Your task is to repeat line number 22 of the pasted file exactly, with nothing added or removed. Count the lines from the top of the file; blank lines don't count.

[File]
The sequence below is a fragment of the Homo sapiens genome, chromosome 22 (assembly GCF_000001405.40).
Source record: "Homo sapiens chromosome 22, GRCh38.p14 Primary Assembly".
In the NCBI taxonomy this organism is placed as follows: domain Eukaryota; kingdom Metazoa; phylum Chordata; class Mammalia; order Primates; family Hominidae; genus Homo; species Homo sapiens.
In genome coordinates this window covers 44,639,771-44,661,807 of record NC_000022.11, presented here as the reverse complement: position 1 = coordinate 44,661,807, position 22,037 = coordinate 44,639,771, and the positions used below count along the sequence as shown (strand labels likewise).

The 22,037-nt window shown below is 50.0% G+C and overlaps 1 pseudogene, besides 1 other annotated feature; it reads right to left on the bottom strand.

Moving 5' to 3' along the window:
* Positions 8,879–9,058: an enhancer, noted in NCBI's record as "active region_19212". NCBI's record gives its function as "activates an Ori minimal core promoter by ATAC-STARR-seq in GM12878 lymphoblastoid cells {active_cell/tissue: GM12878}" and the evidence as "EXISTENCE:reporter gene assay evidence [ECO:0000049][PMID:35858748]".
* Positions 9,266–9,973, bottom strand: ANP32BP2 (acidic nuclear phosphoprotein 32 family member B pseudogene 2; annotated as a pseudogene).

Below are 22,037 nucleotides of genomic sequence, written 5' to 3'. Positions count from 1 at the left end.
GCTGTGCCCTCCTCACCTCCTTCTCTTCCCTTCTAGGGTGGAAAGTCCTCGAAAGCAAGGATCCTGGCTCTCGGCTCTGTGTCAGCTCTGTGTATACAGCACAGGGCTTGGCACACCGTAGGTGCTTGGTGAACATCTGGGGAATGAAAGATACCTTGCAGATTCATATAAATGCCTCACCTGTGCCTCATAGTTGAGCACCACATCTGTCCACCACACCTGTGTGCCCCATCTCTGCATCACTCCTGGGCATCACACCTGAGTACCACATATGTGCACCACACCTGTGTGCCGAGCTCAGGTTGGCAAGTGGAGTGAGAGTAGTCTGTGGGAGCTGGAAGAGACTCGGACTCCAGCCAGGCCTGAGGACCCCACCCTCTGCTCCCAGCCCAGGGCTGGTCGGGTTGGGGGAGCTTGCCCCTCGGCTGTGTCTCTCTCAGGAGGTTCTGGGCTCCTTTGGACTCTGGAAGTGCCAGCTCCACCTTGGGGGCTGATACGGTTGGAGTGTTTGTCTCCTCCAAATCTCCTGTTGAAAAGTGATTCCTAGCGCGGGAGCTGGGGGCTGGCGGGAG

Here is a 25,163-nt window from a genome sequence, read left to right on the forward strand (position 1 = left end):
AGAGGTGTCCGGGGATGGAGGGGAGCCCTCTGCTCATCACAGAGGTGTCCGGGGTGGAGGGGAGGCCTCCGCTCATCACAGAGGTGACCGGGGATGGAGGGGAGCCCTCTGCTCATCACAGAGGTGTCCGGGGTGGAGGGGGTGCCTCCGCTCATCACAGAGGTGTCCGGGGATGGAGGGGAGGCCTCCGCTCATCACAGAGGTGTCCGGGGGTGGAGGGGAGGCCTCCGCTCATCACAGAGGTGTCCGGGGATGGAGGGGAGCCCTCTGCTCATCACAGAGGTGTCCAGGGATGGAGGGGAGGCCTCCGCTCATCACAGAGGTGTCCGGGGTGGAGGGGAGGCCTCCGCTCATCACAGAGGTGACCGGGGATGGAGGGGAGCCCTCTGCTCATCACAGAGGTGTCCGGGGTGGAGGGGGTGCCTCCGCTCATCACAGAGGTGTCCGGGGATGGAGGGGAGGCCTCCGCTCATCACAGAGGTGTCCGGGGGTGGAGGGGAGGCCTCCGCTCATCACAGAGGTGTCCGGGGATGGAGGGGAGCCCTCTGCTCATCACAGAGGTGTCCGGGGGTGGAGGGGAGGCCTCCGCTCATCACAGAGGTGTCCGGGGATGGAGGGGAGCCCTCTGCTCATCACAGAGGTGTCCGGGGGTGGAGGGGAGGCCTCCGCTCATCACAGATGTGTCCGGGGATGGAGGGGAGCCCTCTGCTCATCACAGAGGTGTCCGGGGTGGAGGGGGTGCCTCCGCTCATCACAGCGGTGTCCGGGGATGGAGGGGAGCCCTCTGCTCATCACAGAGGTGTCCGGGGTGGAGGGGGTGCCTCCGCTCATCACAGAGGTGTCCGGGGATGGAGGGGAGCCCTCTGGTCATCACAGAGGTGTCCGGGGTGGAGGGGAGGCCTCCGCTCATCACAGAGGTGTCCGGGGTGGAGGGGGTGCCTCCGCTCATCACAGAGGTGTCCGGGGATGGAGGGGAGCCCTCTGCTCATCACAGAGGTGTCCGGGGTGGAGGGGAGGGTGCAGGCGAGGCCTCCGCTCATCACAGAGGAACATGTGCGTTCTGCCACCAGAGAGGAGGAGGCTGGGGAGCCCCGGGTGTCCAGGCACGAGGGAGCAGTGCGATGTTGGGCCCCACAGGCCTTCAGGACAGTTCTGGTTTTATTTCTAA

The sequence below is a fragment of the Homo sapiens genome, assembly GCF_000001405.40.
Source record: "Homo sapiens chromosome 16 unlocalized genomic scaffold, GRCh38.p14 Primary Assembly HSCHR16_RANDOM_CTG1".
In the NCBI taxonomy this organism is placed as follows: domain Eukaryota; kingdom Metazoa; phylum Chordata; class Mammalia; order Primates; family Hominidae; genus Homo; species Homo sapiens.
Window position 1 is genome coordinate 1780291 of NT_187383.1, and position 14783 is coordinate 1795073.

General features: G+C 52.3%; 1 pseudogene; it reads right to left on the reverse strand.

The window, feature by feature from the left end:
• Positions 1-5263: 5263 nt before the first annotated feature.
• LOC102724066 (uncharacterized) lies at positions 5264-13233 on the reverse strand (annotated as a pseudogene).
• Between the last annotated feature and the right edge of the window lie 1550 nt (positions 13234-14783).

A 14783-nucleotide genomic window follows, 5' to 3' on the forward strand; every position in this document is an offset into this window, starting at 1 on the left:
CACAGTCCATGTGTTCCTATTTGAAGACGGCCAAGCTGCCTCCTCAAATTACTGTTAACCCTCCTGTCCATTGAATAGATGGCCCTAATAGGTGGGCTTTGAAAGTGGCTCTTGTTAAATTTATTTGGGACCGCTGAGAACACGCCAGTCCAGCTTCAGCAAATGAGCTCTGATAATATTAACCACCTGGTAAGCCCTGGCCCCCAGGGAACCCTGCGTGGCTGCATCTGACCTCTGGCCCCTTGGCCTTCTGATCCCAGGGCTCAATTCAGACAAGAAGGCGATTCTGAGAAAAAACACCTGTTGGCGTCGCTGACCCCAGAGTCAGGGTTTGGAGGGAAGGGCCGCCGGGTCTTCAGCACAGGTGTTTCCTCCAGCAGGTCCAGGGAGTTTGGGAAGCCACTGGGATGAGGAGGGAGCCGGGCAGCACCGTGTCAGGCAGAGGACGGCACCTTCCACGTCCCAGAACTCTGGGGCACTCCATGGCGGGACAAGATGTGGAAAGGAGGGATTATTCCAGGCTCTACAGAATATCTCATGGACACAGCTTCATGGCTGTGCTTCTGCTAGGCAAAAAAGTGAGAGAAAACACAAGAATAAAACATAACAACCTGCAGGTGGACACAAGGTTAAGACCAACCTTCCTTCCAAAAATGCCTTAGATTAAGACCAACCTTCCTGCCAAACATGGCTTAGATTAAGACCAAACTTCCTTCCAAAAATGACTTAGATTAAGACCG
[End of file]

A 14783-nucleotide genomic window follows, 5' to 3' on the forward strand; every position in this document is an offset into this window, starting at 1 on the left: